It sure is. Which is kind of funny. And frankly, it also says something about how successful an egalitarian—a reasonable egalitarian program—can be if it doesn’t cost anybody anything. If it doesn’t raise the backs of upper-class economic interests.
You’ve got to explain that a little more.
Well, in not much more than a decade, gayness has gone from being if not completely stigmatized, certainly not normalized. . . .
Yeah, you’re right. Ten years ago, remember, those ballot initiatives all over the country in the election of ’04 to outlaw gay marriage and it was instrumental to winning Bush’s reelection.
That’s right. And here we are like a decade later and that’s. . . .
Going the other direction now. But the symbolism of this is all very interesting. In your Harper’s article you talk about Obama as a symbol, that he’s a cipher. I think you’re quoting someone…
I think I’m quoting Matt Taibbi I believe, but I’ll take it. I’ll take credit for it also. Because he is. He’s always been a cipher. You know that.
Obama’s a highly intelligent man. You’ve met him.
Maybe he’s a cipher in the sense that he’s a symbol. But he’s not a cipher of a human.
I don’t know. Look, I’ve taught a bunch of versions of him.
You mean you’ve had people like him as students?
Yeah. So his cohort in the Ivy League. His style. There’s superficial polish or there’s a polish that may go down to the core. I don’t know. A performance of a judicious intellectuality. A capacity to show an ability to understand and empathize with multiple sides of an argument. Obama has described himself in that way himself in one or maybe both of his books and elsewhere. He’s said that he has this knack for encouraging people to see a better world for themselves through him.
Yeah, he’s like a blank slate.
Right. Which in a less charitable moment you might say is like a sociopath.
Come on now!
I’m not saying that. But I’m just saying. I’m not saying he’s a sociopath but…
That (blank slate personality) seems like the classic … the kind of people who lead the Democratic Party. Only he’s got considerably more charisma than most of them.
He’s better at it than most. And this is another point that I make. That any public figure, especially a politician or a figure in a movement, is going to be like a hologram that’s created by the array of forces that he or she feels the need to respond to. That’s how it was that we got more out of Richard Nixon from the left than we’ve gotten from either Clinton or Obama.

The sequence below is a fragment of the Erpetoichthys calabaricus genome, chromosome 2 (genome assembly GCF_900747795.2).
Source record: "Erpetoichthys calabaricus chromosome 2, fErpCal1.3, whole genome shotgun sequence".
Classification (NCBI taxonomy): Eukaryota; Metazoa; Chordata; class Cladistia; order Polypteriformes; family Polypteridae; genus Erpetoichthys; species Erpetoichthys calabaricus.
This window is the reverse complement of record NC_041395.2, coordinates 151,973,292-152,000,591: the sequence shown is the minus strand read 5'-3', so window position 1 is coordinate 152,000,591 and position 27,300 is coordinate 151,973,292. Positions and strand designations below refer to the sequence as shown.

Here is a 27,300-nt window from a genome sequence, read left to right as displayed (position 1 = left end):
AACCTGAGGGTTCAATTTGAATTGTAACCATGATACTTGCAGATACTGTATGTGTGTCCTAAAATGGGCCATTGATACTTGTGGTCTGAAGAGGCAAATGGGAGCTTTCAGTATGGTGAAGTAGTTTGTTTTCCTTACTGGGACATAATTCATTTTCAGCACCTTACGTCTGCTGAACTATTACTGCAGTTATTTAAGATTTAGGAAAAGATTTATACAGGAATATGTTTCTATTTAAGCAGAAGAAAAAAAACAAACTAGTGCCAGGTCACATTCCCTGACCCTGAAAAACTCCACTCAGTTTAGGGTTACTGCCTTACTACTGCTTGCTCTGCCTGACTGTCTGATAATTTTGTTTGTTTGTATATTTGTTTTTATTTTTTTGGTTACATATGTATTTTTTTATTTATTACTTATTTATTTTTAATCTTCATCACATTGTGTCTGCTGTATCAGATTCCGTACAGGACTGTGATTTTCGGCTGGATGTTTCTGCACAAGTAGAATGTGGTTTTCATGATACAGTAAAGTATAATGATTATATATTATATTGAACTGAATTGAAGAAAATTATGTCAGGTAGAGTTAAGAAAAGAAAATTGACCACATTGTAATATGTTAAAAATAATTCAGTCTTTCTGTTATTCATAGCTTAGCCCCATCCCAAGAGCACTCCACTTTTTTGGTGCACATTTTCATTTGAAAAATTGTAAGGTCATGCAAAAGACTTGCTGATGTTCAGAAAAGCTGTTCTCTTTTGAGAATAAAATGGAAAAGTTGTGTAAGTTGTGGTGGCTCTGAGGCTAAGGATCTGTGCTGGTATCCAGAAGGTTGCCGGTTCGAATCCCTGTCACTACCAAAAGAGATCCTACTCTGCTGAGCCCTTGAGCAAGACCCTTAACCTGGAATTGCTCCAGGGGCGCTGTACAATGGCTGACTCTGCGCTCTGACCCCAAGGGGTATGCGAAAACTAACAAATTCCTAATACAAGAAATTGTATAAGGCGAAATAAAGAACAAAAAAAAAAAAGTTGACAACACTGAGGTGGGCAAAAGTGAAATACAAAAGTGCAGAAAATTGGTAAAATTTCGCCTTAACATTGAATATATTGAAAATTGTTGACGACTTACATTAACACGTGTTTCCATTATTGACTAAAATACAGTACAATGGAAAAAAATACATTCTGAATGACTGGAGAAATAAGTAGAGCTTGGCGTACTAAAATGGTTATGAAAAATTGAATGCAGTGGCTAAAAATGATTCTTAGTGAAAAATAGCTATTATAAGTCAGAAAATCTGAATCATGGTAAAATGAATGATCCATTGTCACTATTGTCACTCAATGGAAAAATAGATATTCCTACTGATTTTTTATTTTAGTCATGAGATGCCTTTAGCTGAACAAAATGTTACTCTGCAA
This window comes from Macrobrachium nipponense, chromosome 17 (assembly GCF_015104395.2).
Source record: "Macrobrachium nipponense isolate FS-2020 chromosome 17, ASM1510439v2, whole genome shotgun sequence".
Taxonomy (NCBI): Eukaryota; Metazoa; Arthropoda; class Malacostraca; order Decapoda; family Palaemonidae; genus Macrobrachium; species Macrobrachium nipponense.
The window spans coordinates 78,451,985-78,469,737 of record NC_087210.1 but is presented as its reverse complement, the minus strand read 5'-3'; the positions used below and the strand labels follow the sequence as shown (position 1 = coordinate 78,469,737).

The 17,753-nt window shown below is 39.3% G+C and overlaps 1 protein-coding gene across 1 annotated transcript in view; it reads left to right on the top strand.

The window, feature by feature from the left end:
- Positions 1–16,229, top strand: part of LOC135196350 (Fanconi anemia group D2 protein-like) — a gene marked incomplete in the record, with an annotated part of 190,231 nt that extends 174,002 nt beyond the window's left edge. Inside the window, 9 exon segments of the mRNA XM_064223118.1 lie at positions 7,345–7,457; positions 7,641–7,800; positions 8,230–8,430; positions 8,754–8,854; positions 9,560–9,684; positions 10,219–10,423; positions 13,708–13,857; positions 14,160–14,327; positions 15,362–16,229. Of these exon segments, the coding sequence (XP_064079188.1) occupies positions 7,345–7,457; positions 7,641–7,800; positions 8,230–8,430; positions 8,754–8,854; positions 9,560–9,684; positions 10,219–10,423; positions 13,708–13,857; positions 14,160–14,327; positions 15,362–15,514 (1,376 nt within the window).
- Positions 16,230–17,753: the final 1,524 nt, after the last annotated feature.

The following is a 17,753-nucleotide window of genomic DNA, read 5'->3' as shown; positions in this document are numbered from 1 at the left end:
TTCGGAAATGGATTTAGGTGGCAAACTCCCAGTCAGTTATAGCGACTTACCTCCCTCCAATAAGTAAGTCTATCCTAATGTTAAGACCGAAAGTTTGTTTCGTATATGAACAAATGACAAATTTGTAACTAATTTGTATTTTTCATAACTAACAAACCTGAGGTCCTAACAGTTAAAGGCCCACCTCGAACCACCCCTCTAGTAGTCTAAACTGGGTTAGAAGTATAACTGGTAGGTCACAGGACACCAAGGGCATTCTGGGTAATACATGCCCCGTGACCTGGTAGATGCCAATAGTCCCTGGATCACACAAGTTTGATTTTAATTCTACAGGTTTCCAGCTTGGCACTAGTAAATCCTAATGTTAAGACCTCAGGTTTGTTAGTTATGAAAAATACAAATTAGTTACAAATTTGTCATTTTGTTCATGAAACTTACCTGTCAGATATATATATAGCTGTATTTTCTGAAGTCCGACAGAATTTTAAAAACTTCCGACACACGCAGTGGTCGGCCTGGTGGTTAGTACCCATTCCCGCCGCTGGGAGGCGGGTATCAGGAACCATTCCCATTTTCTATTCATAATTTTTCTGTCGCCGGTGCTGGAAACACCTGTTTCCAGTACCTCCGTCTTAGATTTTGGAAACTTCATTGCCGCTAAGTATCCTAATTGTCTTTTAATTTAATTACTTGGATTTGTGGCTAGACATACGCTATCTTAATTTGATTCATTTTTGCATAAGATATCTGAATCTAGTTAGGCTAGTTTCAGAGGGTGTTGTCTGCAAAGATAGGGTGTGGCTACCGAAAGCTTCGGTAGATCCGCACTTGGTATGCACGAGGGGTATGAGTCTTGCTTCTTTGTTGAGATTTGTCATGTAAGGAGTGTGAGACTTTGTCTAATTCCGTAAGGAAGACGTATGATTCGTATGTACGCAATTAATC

That’s a provocative point right there.
Not that he liked us any more, to put it bluntly.
Yeah, he said terrible things. Right? Kent State, all that…
Right, but the labor movement and what are now called the social movements of the 60s had enough traction within the society that, as part of his understanding of who he was as someone that had to govern the country, was that he had to take them into account in some way. Clinton, as he pointed out, felt our pain, except for maybe Ricky Ray Rector. And when he dreamt of a world he would like to see in his earnest moments I’m sure it was closer to the world that you and I and others like us would yearn to see, than anything that Nixon ever wanted. But he screwed us a lot more. And the same with Obama.
That’s interesting. If Nixon had to take the left into account and Clinton didn’t, that’s very interesting.
Well, in fact, I go a step further about Clinton. He not only didn’t have to take the left into account, his presidency was in good measure about making that clear to the left.
Making it clear to the left that they were of no importance or significance?
That’s right. That they were cue-takers, and cue-takers only. NAFTA. Welfare reform. The effective elimination of the federal government’s commitment to provide affordable housing for the poor.
Yeah. There’s a long list: deregulated the airwaves, deregulated banking…
I’ve got the photo of him signing the repeal of Glass-Steagall.
With Larry Summers at his elbow I believe.
Indeed. Indeed. The ’70s, and even to some extent the ’80s, perhaps especially the ’80s, were among other things a moment of contestation within the Democratic party between what would later be understood as the neoliberal wing. You remember these guys…